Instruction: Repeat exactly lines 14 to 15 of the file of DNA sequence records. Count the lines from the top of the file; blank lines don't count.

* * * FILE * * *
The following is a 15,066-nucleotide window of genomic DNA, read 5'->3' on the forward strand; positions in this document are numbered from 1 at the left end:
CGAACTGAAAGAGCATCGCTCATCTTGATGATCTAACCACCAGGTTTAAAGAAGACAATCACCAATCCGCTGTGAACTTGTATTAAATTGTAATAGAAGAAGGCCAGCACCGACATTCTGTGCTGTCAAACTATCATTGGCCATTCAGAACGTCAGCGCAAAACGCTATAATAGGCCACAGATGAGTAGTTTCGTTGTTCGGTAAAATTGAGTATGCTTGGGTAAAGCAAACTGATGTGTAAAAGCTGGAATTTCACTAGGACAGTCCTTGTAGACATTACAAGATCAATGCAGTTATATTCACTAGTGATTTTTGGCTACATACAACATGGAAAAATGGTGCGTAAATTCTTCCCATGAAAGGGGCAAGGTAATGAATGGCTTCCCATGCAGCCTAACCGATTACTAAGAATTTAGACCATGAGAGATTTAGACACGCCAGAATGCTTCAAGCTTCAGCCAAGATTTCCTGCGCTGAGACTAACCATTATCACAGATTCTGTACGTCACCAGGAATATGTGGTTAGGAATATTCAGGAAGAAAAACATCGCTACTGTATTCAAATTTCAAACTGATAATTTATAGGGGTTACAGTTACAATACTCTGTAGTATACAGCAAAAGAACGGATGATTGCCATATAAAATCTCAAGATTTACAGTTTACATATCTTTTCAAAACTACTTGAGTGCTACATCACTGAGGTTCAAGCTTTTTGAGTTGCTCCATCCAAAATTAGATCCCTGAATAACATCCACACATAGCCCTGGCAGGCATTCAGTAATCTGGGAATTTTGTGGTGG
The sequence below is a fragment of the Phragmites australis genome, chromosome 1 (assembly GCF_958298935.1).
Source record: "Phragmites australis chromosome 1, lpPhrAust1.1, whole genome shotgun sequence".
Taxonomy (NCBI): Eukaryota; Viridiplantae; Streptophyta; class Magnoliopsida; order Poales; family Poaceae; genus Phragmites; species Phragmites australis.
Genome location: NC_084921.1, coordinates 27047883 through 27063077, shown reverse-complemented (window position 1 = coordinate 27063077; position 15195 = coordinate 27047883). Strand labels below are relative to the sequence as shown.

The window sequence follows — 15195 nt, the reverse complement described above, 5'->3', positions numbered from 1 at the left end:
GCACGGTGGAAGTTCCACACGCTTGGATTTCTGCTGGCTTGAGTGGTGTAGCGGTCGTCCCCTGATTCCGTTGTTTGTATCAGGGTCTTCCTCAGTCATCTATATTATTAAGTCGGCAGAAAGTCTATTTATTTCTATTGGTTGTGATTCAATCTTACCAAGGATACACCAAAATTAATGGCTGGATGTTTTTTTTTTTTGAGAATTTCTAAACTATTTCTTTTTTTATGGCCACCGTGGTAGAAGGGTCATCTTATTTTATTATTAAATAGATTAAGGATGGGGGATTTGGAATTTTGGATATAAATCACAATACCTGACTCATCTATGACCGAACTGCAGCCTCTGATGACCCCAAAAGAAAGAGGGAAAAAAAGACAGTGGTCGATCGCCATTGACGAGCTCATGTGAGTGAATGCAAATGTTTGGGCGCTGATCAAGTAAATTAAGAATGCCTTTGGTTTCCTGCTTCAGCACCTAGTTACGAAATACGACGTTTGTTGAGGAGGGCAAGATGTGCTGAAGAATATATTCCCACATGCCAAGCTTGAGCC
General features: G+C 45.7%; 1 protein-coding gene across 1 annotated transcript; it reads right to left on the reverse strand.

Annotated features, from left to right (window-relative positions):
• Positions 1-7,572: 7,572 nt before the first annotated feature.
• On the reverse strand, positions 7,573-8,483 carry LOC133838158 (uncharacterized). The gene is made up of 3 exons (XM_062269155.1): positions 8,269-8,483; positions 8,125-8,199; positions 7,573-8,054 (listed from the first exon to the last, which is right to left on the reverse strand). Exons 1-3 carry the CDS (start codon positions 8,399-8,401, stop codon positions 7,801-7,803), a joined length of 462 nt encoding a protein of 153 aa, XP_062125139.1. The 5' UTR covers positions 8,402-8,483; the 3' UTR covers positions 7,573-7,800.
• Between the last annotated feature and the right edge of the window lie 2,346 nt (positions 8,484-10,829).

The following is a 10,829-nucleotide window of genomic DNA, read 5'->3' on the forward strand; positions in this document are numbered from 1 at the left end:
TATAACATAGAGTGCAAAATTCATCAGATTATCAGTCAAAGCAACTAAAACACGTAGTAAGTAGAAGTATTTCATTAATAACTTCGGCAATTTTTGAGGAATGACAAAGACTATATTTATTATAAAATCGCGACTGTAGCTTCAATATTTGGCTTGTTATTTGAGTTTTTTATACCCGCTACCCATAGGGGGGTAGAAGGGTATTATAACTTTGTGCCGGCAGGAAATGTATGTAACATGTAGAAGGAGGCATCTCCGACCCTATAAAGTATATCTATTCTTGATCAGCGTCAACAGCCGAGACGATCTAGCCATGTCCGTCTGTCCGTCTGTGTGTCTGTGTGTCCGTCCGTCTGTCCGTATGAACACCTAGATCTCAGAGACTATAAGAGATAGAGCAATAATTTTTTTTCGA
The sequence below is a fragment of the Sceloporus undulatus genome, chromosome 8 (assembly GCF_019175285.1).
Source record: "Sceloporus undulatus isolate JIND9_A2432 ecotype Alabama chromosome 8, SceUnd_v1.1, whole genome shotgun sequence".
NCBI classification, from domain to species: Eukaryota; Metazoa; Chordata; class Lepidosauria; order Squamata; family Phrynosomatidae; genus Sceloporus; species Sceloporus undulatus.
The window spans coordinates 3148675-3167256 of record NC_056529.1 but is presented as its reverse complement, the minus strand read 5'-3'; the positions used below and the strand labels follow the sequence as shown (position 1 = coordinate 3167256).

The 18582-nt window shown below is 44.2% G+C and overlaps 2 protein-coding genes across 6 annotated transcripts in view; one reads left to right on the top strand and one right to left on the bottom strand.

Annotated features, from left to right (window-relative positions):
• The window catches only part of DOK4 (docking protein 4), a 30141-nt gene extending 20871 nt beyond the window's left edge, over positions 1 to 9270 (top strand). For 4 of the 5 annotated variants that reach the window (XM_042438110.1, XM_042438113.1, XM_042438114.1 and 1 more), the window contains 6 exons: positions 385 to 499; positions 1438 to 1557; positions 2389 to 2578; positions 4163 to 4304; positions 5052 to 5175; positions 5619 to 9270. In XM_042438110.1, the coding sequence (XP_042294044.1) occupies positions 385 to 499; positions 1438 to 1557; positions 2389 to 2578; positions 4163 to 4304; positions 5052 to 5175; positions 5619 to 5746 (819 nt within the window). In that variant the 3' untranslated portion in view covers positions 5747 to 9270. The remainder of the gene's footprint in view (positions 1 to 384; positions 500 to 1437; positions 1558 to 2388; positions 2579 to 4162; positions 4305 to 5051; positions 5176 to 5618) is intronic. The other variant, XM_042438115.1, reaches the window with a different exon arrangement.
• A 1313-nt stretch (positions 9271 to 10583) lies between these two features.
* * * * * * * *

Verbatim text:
The following is a 10,829-nucleotide window of genomic DNA, read 5'->3' on the forward strand; positions in this document are numbered from 1 at the left end:
TATAACATAGAGTGCAAAATTCATCAGATTATCAGTCAAAGCAACTAAAACACGTAGTAAGTAGAAGTATTTCATTAATAACTTCGGCAATTTTTGAGGAATGACAAAGACTATATTTATTATAAAATCGCGACTGTAGCTTCAATATTTGGCTTGTTATTTGAGTTTTTTATACCCGCTACCCATAGGGGGGTAGAAGGGTATTATAACTTTGTGCCGGCAGGAAATGTATGTAACATGTAGAAGGAGGCATCTCCGACCCTATAAAGTATATCTATTCTTGATCAGCGTCAACAGCCGAGACGATCTAGCCATGTCCGTCTGTCCGTCTGTGTGTCTGTGTGTCCGTCCGTCTGTCCGTATGAACACCTAGATCTCAGAGACTATAAGAGATAGAGCAATAATTTTTTTTCGA